Imagine you’re approaching the hardest passage in the piece you’ve been working on.
How many times has it happened that you tense up a bit? Anticipate trying to get it right? Inadvertently hold your breath? Just have anxiety in general about getting it right?
Then you screw it up!
Anxiety about achieving something that requires coordination can often inhibit getting the job done. I played for years like that: totally tense. I mastered some really hard classical pieces and some great rock stuff that way but I worked way too hard for it. If I had known how to relax while I practiced, things would have been a lot easier.
But it seems that some of the greatest players are totally relaxed and make it look so natural and easy.
But what can you do about it? Well, here’s one of my favorite techniques. It finds its roots in deep breathing used to relax that can be found in yoga, meditation and other relaxation techniques.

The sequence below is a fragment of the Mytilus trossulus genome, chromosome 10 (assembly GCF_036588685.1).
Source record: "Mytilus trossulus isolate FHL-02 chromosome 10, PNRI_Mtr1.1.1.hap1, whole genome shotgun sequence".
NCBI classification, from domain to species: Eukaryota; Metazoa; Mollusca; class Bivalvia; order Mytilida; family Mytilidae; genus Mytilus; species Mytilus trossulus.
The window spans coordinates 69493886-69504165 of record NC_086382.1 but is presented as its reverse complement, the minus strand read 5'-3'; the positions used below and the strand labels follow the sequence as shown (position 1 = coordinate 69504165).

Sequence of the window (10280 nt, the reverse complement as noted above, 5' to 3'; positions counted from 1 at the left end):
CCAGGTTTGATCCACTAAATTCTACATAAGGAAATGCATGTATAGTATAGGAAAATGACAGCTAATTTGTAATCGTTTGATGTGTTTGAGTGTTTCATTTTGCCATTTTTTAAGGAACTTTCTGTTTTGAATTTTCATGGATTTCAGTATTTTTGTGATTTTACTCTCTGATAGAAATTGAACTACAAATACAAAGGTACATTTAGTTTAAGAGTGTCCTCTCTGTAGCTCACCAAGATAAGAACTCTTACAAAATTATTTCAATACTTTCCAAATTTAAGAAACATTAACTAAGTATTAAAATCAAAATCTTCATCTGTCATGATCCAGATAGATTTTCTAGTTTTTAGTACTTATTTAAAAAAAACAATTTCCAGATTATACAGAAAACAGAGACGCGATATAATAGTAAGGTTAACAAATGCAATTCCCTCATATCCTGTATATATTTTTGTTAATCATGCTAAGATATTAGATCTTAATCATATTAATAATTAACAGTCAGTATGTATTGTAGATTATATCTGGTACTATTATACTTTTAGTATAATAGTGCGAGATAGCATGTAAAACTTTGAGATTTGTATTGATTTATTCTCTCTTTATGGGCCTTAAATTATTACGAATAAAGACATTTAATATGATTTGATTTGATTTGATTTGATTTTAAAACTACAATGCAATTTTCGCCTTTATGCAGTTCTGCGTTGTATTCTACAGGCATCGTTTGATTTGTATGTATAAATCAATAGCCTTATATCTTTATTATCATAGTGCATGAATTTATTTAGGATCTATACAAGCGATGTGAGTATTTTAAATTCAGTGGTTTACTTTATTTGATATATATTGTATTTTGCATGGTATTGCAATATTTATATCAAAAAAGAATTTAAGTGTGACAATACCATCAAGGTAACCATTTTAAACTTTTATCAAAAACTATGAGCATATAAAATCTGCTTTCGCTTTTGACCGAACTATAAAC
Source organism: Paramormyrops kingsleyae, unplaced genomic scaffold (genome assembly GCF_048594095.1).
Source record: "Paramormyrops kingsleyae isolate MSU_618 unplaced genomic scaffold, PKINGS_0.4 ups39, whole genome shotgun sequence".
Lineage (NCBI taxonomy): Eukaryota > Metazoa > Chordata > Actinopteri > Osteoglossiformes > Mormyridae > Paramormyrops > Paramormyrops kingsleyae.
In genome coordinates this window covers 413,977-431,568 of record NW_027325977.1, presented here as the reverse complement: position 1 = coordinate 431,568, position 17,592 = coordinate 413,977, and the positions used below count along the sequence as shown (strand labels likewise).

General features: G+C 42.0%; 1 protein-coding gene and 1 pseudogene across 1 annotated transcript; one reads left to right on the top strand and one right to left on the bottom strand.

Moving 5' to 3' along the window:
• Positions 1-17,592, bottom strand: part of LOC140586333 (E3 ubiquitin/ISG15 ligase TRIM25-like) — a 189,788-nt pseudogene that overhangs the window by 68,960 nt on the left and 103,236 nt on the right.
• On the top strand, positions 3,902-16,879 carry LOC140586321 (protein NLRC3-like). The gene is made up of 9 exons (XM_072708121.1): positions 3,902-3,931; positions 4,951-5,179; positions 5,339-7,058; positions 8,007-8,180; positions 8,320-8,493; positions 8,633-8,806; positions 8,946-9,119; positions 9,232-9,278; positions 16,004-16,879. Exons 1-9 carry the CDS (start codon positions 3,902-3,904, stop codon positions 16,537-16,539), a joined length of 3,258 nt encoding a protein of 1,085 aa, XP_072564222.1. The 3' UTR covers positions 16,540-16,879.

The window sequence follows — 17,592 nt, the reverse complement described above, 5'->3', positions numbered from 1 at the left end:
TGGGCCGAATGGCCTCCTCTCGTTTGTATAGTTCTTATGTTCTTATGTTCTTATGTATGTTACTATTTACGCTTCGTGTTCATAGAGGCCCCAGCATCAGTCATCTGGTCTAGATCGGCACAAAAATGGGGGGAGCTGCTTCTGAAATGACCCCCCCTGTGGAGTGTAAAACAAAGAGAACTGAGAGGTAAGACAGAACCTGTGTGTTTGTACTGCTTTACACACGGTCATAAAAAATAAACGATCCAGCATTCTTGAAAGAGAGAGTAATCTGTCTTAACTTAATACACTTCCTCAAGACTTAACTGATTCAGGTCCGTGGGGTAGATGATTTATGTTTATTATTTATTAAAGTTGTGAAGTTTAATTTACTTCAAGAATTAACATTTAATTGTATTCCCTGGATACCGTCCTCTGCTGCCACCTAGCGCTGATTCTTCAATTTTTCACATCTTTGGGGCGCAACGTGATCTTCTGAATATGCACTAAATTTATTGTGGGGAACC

First consider this: when you exhale, your body tends to relax. When you inhale, you tense up a bit. Unfortunately most of us have a natural tendency to inhale or, even worse, hold our breath when we are faced with something that challenges our motor skills. That’s when we get tense, too tense to pull off that passage you’ve been practicing. It’s even worse when you get in front of people and are nervous! It’s no wonder you screw it up.
So we need to unlearn that. Here’s the first trick I can offer to help you do it. It will take your playing to a whole new level. Fair warning, though…it will take a while to get used to and is a fair amount of work.
Try this: BEFORE you attempt that hard lick or passage, INHALE. EXHALE AS YOU PLAY IT! Did you feel more relaxed? Was it easier to play it right? If it worked for you, do it a bunch of times. Repeat it a lot, about 100 times with different things you find challenging.
By the time you get used to this technique, you are ready to move on to my next blog entry that is a continuation of this lesson. Stay tuned for that. It should be posted soon.
As with all things “trying to make it happen will never let it happen” whether it is sport, art, or music. Your spot on with your approach.
Thanks Freddi! Much appreciated
Thanks…that’s a common problem for me.